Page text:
You seem to know quite a lot about me for someone who has only been around for a few days.

I feel like my contributions to open-source software demonstrate my level of investment.

The Linux world is changing. It isn’t only for highly technical people. The idea that people who want to use Debian need to have some high degree of technical competence is silly. Most of what we are discussing here is a matter of opinion and/or philosophy but I think that it is objectively true that including more drivers in the debian default install wouldn’t make it more accessible.

In fact, you yourself have argued this point above when you stated: "The people wont be confronted then with the closed-source-software-issue because its been hidden away from them like on all other most used linux distros. ". This implies that it will be more likely to work which makes it more accessible. Unless we have different definitions of accessible, which I suppose is possible.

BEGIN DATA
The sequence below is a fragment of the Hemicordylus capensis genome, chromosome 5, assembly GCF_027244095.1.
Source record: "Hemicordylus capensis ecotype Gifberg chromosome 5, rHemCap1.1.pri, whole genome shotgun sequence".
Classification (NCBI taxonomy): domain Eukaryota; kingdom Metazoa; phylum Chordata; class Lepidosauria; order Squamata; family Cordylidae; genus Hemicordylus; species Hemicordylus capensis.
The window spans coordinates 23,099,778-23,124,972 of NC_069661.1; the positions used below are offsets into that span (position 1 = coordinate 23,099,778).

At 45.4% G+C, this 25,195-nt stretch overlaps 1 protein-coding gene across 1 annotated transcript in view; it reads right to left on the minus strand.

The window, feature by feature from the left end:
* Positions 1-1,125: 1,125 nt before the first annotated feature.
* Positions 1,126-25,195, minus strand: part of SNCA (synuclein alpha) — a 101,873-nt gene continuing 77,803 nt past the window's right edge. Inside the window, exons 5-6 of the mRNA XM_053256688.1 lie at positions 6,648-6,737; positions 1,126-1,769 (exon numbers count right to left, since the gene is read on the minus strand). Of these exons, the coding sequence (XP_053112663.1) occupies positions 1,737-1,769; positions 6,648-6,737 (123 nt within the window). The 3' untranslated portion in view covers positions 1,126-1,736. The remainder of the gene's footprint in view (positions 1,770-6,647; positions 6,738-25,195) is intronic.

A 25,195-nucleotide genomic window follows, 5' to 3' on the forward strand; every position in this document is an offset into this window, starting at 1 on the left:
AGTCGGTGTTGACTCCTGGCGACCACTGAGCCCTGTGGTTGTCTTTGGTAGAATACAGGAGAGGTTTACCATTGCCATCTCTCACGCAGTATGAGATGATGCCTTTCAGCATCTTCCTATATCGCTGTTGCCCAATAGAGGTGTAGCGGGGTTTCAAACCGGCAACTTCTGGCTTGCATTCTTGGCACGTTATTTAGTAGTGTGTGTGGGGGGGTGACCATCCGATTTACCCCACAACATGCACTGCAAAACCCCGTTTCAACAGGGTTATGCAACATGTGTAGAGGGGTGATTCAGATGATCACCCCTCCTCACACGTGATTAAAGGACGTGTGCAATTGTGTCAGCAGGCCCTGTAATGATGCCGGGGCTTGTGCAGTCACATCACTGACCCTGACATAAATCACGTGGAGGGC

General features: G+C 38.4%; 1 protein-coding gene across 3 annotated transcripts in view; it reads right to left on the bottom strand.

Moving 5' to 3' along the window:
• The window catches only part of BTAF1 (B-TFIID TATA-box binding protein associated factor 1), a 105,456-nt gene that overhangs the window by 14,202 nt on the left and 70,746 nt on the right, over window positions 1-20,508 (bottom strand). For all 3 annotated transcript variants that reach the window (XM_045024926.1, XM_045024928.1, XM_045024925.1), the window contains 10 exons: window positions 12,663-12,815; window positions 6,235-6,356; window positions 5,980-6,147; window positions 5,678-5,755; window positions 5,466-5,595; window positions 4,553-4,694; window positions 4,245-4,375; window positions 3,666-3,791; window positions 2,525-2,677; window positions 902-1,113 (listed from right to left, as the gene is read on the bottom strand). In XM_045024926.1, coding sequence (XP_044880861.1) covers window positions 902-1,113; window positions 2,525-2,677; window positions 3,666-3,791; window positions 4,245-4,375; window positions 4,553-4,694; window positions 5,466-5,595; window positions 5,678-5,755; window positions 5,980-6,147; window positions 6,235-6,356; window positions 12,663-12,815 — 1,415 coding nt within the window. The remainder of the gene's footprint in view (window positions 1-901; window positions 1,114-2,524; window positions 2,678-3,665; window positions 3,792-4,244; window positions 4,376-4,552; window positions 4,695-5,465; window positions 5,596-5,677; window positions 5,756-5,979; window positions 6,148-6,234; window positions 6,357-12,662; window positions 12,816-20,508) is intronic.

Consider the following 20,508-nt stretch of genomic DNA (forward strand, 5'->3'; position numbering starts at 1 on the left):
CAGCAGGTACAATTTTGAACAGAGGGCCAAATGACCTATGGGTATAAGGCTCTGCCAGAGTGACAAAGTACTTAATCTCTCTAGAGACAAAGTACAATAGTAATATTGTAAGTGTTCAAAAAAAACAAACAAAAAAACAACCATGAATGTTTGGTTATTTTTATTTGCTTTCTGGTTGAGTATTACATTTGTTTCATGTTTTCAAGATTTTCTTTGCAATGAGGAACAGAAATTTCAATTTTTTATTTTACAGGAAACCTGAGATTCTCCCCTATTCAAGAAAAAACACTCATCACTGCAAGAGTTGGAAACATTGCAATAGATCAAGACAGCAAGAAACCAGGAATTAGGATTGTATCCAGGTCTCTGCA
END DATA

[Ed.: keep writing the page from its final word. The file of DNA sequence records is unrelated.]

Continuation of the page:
This is deeply flawed thinking. Not everyone takes the same path to learning. The fact that one person might prefer to install Arch directly and another might prefer to get started in a simpler way in no way implies that one of them is going to learn more than the other. There are plenty of EndeavourOS users who started here or on another easy-to-install Arch-based distro and now have a high degree of competency with Arch. There are plenty more who are more than capable of installing Arch but who would prefer to install EndeavourOS.

Conversely, you can copy/paste your way through an Arch install without learning much at all. Someone I know once said, “The only thing I learned from installing Arch is how to install Arch.”. Like everything else, how much you get out of it is often related to how much you put in.

Certainly you can learn more by running Gentoo. But you don’t have to. There are plenty of users running Gentoo who are not highly skilled. In general, learning requires a desire to learn. If you choose not to, you can stumble through Gentoo. It is just harder than stumbling through Ubuntu.

1 Like